Shares of Indian outsourcing giant Infosys slid almost nine percent Thursday after the firm warned that quarterly revenues may be weaker-than-expected following project cancellations.
Analysts said the revenue warning could also have implications for the rest of India’s flagship sector, which has made the country a top business destination by offering services including software development, information technology and engineering to other, mainly global, companies.
“Some of our clients have seen a slowdown in their business. These are across various verticals leading to unanticipated project rampdowns and cancellations in Q4,” Infosys chief S.D. Shibulal was quoted by domestic media as saying.
Shibulal’s comments late Wednesday came as the Bangalore-based company has been seeking to reinvent itself with a strategic overhaul to focus on higher-value software and consulting services instead of labour-intensive outsourcing services.
The company’s shares pared some losses to close 8.54 percent lower at 3,357.50 rupees after trading down nine percent earlier in the day Thursday.
Infosys’ shares have shed 12.73 percent of their value from their 52-week peak hit in early March.
Last December, V. Balakrishnan, a top executive at Infosys and tipped as a future chief executive resigned, one of a string of departures since co-founder Narayana Murthy returned to lead the company.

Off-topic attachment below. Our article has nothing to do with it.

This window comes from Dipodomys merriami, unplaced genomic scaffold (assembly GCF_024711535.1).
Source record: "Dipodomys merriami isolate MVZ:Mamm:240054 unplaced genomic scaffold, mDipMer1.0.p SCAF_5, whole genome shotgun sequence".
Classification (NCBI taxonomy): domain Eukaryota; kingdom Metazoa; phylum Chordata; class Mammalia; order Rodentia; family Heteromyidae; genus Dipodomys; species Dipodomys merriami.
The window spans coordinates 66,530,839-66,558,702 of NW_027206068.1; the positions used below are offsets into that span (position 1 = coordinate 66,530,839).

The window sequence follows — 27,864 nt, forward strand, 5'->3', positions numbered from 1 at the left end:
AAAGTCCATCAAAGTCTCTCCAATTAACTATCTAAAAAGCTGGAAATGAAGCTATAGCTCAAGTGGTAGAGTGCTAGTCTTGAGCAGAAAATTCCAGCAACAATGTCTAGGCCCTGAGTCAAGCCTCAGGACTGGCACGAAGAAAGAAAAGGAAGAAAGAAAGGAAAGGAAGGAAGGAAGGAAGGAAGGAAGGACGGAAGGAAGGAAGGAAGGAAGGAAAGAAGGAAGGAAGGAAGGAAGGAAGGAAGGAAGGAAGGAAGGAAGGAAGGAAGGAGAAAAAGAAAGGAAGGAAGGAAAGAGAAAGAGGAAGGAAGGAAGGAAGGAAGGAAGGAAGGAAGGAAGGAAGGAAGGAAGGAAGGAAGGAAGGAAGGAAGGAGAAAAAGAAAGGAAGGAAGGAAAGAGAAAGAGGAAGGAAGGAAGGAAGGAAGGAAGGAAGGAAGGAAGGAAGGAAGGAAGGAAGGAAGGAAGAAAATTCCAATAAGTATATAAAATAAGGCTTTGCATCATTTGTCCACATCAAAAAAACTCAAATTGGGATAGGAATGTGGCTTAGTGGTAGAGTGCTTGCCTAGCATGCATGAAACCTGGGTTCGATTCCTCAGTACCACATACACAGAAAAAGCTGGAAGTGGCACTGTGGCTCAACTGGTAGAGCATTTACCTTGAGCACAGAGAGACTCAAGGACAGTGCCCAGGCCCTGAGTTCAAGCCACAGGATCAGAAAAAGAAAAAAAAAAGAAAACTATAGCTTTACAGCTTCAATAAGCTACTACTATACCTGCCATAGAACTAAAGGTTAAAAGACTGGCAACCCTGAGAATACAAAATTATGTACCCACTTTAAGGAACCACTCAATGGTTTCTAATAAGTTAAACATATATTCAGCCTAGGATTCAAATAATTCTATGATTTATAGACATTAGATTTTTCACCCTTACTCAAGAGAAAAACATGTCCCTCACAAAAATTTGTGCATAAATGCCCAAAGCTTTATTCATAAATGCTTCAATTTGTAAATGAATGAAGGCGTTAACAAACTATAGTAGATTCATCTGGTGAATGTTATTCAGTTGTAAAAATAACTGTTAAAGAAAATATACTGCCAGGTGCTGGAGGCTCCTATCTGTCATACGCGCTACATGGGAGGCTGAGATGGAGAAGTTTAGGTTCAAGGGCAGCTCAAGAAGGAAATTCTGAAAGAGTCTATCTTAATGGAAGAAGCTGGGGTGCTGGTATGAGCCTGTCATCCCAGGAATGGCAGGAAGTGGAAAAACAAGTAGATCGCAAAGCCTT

Murthy was reappointed executive chairman last June, two years after he retired, amid hopes he could help Infosys regain market share lost to rivals such as Tata Consultancy Services and HCL.
“Attrition in the top-level management combined with subdued client spending might affect Infosys’ ability to get increased client wallet share,” Ankita Somani, an analyst at Mumbai’s Angel Broking, told AFP.
Analysts had seen Murthy’s return as a positive, given his stature as a pioneer of India’s “outsourcing revolution”, and were impressed after the company raised its revenue outlook for 2013-14 in January.
The firm now expects its revenues for the January-March quarter to expand at the “low end” of its projected range, the Press Trust of India national news agency reported.
“Some challenges in skill miss-matches between skills clients need and what we have has led to a slowdown in ramp-ups. These factors are leading to a decline in business momentum for us during the quarter,” Shibulal added.
Back in January, when Infosys improved its revenue outlook, the move suggested better economic conditions in key United States and European markets.
In turn, it meant better earnings for other big Indian IT firms such as TCS and Wipro.
But now, the subdued revenue growth projection from Infosys might mean trouble for its peers, analysts suggested.
Shares of leading outsourcing company TCS fell 1.16 percent to 2,153.45 rupees Thursday while Wipro, which stands in third-place by revenue, slipped half a percent to 563.40 rupees.